I admit upfront that I have a deep bias when it comes to police.
During jury selections, I always respond that I think the police are probably right 90 percent of the time, 9 percent of the time there may be a gray area and the last percent they may have made a wrong call. Police officers are human just like everyone else.
But when it comes to the procedures they follow while making an arrest, I don’t question them one iota. I’m not talking about excessive force. That’s not a procedure. I’m talking about how they go through a vehicle stop and an arrest.
My bias — if that’s what you want to call it — goes back to when I was in the eighth grade. That’s when a young Lincoln Police officer named Les Schellbach that all the kids in town knew was gunned down by three bank robbers. A family friend responding in his own personal vehicle, Sgt. Bob Barroso, was gravely wounded.
The three killers happened to have pulled off an armed robbery on an early Sunday morning of another family friend — John Carnecessa — at a supermarket he owned. One would assume, right, that if they didn’t kill the store owners and clerks that they wouldn’t lie in wait on a rural country road at a sharp curve to open fire with semi-automatic weapons on an officer who was at least four minutes behind them, right? Wrong.
The point is an officer has no idea what someone is going to do. It doesn’t matter whether they’re clean cut, a young lady or an 11-year-old. Eleven-year-olds and women have killed police officers.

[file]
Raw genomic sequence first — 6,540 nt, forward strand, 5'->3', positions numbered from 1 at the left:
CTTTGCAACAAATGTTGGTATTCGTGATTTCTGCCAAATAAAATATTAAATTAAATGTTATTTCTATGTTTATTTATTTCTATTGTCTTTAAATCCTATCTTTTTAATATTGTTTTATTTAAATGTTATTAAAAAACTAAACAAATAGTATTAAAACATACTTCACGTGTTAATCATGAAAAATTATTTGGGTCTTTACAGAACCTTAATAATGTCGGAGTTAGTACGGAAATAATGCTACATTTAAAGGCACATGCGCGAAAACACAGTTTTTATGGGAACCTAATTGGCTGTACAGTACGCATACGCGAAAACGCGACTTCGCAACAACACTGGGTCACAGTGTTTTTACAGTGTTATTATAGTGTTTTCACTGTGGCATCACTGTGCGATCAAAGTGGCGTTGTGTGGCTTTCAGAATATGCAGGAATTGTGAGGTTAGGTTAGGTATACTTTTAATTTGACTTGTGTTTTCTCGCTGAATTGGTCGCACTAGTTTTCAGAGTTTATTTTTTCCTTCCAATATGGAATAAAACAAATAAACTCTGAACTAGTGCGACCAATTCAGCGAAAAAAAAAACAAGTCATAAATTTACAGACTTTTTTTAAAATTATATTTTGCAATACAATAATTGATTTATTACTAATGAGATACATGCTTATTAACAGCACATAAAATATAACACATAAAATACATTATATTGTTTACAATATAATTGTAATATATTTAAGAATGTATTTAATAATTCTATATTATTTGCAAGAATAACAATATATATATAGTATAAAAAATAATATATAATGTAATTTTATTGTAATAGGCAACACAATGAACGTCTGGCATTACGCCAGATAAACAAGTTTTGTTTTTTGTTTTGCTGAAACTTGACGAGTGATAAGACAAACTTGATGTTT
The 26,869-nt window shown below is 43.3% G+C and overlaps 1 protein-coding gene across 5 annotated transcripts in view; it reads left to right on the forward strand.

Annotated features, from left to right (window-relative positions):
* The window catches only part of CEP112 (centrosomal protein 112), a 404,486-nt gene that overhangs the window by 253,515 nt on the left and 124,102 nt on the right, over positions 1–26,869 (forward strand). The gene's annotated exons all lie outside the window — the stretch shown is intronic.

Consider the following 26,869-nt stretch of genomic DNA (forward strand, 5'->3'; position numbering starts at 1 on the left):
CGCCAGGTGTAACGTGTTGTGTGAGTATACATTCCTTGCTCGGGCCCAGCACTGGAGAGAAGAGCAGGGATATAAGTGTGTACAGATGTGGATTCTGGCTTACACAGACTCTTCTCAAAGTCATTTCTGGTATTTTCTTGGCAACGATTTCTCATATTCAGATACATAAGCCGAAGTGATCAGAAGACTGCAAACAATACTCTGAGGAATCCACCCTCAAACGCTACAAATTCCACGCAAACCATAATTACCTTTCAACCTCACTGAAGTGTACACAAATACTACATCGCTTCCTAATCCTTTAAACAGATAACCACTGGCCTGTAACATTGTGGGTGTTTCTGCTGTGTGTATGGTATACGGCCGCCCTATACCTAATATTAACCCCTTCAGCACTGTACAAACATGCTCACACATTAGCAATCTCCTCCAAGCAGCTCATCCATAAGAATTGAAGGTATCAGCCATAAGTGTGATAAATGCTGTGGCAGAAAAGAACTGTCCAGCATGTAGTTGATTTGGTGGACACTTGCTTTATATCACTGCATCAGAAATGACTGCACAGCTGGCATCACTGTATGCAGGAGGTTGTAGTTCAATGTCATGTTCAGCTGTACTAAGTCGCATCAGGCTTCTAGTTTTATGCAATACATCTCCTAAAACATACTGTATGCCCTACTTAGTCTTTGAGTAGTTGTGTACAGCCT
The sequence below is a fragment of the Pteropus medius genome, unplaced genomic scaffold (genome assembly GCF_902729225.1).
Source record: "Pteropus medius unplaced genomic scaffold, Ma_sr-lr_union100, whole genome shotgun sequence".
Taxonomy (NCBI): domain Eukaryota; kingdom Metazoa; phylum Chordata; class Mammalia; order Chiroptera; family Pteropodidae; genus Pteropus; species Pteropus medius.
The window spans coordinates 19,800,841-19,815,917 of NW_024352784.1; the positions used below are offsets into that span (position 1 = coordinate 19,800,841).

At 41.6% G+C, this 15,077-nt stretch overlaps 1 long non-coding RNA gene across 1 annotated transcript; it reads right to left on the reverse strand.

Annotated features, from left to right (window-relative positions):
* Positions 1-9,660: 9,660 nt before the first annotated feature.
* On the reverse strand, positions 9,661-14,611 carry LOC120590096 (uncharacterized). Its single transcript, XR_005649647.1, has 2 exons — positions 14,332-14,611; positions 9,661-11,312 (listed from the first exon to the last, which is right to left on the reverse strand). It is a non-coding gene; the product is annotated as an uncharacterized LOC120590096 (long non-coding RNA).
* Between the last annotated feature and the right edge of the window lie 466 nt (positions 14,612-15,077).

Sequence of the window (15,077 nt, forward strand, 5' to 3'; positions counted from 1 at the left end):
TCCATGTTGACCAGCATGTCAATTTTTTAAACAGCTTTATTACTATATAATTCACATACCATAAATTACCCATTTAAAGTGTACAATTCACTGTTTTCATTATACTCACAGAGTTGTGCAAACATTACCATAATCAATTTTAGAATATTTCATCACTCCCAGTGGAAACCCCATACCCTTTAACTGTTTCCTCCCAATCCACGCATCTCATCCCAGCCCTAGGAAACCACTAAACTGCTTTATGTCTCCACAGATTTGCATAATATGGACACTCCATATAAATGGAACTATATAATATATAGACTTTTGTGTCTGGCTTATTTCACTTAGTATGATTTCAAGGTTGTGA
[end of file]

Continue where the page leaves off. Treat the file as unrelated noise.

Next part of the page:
That officer has every right to go home after work to his family. It is an unfortunate fact that a lot of men and women who are in police work don’t. All it takes is not following procedure and giving somebody a second to pull a weapon.
Yet a lot of us tend to get indignant when the police don’t jump when we snap our fingers or they react to as in a matter-of-fact tone. We often get upset if they happen to get a bit belligerent when we don’t do what we want them to do especially when they are trying to secure control of a situation during a traffic stop or an arrest.
Nobody wants to give police officers carte blanche, but let’s face it. When someone is breaking into your home, beating you up or taking you hostage you don’t call a civil rights lawyer. But that’s what we want cops to act like — civil rights lawyers.
But there is a big difference. Lawyers have all the time in the world to ponder the situation since it is after the fact.
Cops have mere seconds, if that much time. And what they do also must respect civil rights but not so to the point it makes public safety — and their safety – subservient to all other concerns.
It’s a fine line.
Police officers are not absolutely perfect or fault free. No one is. But there are life-threatening reasons why they follow certain procedures during an arrest or traffic stop.
And if a police officer can get killed in a sleepy Sacramento Valley town of 3,500 back in 1970 while doing his job, the same thing can happen to an officer doing their job in a city with 66,000 people in 2009.